Los Papas re: Iraq

Matthew brought my attention to this piece by Michael Novak in the National Review concerning the Pope’s trip to America and what he may say on Iraq publicly.

Matthew tags it as:  “Pope in general rightly against the war.”

In general and I would say on this war specifically as well.

As is well known Benedict XVI like his predecessor John Paul II was opposed to the War in Iraq (and still is).  Novak may be trying to head off at the pass American Catholic conservatives (or Christians generally) who feel torn between the Pope’s anti-war message and their own views on the matter.  Benedict may say some things in his upcoming trip that are directed right at this administration and country on this issue.

Novak makes some decent points:  the Pope should represent peace to the world.  The Pope is not a political player and therefore is not in the same position as say a President/Head of State.  All correct.

But then Novak takes a left and goes down crazy road:

This background is important to grasp, since Pope Benedict XVI will almost certainly judge that he is duty-bound to call for the violence in Iraq to cease. The edge of his words will be felt more sharply here, where he delivers them, than among Al Sadr and his Shia militias, who are now causing so much of the violence in three cities in Iraq. The Shiites militias very much want the Americans will to stop fighting, and to depart.

Yes because the real fruitful comparison is between us and Sadr.  Don’t feel so bad Catholic pro-war NRO conservatives–at least you’re not this guy.  Never mind that Ayatollah-in-training Moqtada would still be playing video games in East Baghdad if it wasn’t for the invasion.  But I digress.

The reason if you didn’t catch it that he singles out al Sadr is that the US has now declared Sadr the real enemy in Iraq and is trying to tie him to Iran as opposed to PM Maliki and his supporters (and therefore the US’) Supreme Islamic Iraqi Council which was trained and funded by Iran.  Yes Mr. Novak is right the Sadr crew does want the US out–hint hint that’s why they are popular and have more power than the Iraqi central government–because they are seen as resisting an occupying army (h/t Juan Cole).

Allright but that aside, you still might think this is a relatively rational/benign-ish piece.  Except for the following.

That is why in 2003 many Americans who believed that the war in Iraq was justified, also believed that it was very good for Pope John Paul II to oppose the war. The pope should not be, and should not even be allowed to seem to be, a proponent of war, especially of a war with so many complex religious tendrils, and with so many centuries of conflicted history…On the record, we are entitled to have confidence in Benedict’s bravery, balance of mind, and concern to do his duty.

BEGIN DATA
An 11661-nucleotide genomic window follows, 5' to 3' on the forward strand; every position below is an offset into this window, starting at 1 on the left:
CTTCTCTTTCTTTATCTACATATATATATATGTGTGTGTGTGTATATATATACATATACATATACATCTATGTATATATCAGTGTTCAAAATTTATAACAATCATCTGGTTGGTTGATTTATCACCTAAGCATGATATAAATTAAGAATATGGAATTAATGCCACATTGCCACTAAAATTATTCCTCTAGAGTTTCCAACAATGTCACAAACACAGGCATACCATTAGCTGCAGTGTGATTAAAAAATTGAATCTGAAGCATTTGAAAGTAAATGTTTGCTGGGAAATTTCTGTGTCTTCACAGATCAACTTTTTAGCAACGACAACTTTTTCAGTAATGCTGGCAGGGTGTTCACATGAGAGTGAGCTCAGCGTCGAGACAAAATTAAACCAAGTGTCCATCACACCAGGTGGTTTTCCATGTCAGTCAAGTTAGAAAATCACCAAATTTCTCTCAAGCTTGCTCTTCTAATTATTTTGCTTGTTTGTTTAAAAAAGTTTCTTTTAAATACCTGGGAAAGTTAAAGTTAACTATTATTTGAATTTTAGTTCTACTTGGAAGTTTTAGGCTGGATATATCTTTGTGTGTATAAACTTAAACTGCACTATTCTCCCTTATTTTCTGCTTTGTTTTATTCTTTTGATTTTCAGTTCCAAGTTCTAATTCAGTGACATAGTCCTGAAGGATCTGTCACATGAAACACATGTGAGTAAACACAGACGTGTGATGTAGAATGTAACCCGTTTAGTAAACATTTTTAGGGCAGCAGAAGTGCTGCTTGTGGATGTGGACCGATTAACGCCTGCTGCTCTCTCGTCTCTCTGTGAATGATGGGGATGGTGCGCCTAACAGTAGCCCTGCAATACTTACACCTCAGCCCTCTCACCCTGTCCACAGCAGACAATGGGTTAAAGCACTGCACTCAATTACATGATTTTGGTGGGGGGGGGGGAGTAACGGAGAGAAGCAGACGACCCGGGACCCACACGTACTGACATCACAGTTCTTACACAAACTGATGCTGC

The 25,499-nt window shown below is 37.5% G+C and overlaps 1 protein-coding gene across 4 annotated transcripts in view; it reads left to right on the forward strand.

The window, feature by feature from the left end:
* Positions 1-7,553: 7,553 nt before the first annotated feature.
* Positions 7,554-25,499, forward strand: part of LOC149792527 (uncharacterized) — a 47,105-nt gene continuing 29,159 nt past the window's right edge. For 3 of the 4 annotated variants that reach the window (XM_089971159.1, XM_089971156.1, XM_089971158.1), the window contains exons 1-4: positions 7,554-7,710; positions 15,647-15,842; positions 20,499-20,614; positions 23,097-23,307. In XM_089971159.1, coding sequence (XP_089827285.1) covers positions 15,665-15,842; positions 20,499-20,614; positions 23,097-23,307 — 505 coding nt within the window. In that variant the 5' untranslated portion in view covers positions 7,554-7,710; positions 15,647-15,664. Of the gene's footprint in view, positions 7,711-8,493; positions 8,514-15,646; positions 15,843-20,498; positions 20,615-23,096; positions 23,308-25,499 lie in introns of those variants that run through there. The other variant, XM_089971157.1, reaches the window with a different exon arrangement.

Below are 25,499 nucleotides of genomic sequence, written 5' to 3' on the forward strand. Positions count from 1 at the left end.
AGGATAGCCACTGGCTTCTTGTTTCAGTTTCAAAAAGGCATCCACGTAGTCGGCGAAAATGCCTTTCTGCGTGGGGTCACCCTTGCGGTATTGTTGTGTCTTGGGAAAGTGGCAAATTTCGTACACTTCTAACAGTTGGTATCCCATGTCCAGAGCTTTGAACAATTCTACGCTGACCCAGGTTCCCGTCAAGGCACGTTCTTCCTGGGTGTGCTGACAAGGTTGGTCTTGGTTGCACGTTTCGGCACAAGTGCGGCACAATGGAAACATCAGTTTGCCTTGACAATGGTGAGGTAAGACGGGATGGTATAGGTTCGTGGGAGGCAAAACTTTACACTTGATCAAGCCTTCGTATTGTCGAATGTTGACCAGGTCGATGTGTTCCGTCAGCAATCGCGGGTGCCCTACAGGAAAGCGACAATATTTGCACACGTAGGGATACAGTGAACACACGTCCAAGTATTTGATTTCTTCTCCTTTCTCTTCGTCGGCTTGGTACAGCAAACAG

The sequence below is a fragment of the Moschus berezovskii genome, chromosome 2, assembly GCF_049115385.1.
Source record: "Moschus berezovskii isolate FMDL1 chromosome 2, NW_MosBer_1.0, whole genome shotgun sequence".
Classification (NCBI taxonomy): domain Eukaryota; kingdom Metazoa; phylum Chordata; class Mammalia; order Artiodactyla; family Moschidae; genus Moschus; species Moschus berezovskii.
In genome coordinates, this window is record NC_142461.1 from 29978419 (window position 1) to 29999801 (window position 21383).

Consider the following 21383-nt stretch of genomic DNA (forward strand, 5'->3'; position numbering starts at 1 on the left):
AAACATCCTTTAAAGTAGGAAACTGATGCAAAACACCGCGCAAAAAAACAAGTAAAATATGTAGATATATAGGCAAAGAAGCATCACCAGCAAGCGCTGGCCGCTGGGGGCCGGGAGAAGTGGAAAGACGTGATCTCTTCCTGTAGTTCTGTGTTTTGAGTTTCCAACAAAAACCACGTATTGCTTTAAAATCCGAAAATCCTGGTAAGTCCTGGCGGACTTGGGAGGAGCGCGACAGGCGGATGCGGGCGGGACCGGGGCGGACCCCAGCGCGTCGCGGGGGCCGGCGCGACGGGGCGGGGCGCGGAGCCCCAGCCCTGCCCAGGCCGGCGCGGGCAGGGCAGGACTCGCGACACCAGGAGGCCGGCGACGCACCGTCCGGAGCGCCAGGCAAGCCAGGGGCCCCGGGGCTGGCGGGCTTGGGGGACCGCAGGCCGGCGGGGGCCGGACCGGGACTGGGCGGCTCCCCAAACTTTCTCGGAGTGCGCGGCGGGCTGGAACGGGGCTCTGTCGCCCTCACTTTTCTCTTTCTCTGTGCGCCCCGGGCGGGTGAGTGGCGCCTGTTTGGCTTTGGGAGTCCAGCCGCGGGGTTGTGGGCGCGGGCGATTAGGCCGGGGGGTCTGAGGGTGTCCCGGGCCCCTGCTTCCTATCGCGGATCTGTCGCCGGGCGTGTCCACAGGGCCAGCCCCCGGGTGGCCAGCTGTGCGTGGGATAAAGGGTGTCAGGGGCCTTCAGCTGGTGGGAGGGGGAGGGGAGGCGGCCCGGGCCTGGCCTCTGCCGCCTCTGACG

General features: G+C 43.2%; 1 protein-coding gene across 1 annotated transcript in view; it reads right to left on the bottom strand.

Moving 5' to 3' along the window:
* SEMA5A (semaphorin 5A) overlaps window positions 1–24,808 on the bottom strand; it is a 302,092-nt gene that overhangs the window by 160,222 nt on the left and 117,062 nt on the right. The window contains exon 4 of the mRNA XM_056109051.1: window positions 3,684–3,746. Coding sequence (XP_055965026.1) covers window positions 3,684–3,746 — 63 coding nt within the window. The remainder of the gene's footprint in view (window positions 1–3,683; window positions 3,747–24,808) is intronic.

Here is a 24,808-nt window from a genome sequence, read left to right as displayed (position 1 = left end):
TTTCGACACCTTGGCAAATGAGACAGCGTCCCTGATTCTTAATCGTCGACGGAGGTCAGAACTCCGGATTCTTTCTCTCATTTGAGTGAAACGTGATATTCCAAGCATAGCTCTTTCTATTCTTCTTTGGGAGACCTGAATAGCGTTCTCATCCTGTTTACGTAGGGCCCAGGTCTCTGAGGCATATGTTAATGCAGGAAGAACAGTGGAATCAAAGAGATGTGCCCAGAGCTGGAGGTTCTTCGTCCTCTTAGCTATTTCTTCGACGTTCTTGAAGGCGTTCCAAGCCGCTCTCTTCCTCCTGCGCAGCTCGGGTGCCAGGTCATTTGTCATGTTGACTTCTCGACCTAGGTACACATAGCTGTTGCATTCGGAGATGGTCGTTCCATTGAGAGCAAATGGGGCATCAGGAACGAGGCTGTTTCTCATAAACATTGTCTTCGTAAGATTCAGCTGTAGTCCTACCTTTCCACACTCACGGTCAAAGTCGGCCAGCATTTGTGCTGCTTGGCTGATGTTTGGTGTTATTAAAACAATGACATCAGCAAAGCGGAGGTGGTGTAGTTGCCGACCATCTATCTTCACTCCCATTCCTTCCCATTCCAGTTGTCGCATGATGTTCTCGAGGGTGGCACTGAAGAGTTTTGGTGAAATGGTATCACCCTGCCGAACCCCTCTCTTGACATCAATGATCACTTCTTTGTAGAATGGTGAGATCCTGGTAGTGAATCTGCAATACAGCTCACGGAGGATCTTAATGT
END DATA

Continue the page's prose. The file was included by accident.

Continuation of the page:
Now hold on a second.  I seem to remember….yes hmmm what was it now—oh that’s right:  Michael Novak went to Rome in 2003 to try and persuade then Pope John Paul II to publicly support the WAR!!!  WTF????

Whoever those nameless people who thought the war was a good idea and the Pope not supporting it was as well, whoever they are, don’t count Novak in that crowd.  Does dude believe his own BS?

And I do feel badly (slightly) because other than his intense neoconservatism and attempting to equate neoliberal economics with John Paul’s social encyclicals (along with his wing man Richard Neuhaus), his unjust (imo) slamming of liberation theology in Latin America (and elsewhere), I actually have liked some of the books of his I’ve read very much.  Especially his work on human rights, a culture of ethics and transparency, commitment to the public square as a Christian ethic–and yes when not so ludicrously ideological, progress and prosperity in the world.

But he’s an American boomer who had his conversion from his radical lefty days in the late 60s to conservatism and now he’s gone pretty much all the way in the other direction.  Running from often seems to me as much as running towards.  And always nervous about proving his bona fides to the movement conservative crowd–hence a piece like this one seems to me.

And God Most High am I sick of boomer ideology (left and right).

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Published in: on April 14, 2008 at 4:42 pm  Comments (2)  
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2 CommentsLeave a comment

  1. “Pope is not a political player and therefore is not in the same position as say a President/Head of State.”

    Well, that’s what Novak likes to tell himself when he disagrees with the pope. If the pope is not a political player, then why did Gorbachev acknowledge that JPII was the one man most responsible for the fall of the USSR?

    The pope is a lot of things. His role in the world is not that simple. He is a pastor, preacher, overseer of the universal church, head of state, diplomat, philosopher, theologian, liturgist, quasi mystic, and more.

    Put him in a box and you will be sorely disappointed when he jumps out and runs all over your neat categories.

  2. Fr. J,

    Thanks for the comment. The Pope as Stalin reminded us hath no divisions to be sure but you are right that JP was a major political force (and technically to be sure an actual Head of State of the Vatican). Benedict is I think a force as well.

    But while I definitely agree with your criticism of Novak, I think there is a way in which the Pope (relative to political issues) is in a similar position to say the Sec. General of the UN. Unless other countries follow the lead or take the initiative, what he says affects worldwide opinion but not necessarily events on the ground.

    I very much like your last line.

    Peace. CJ


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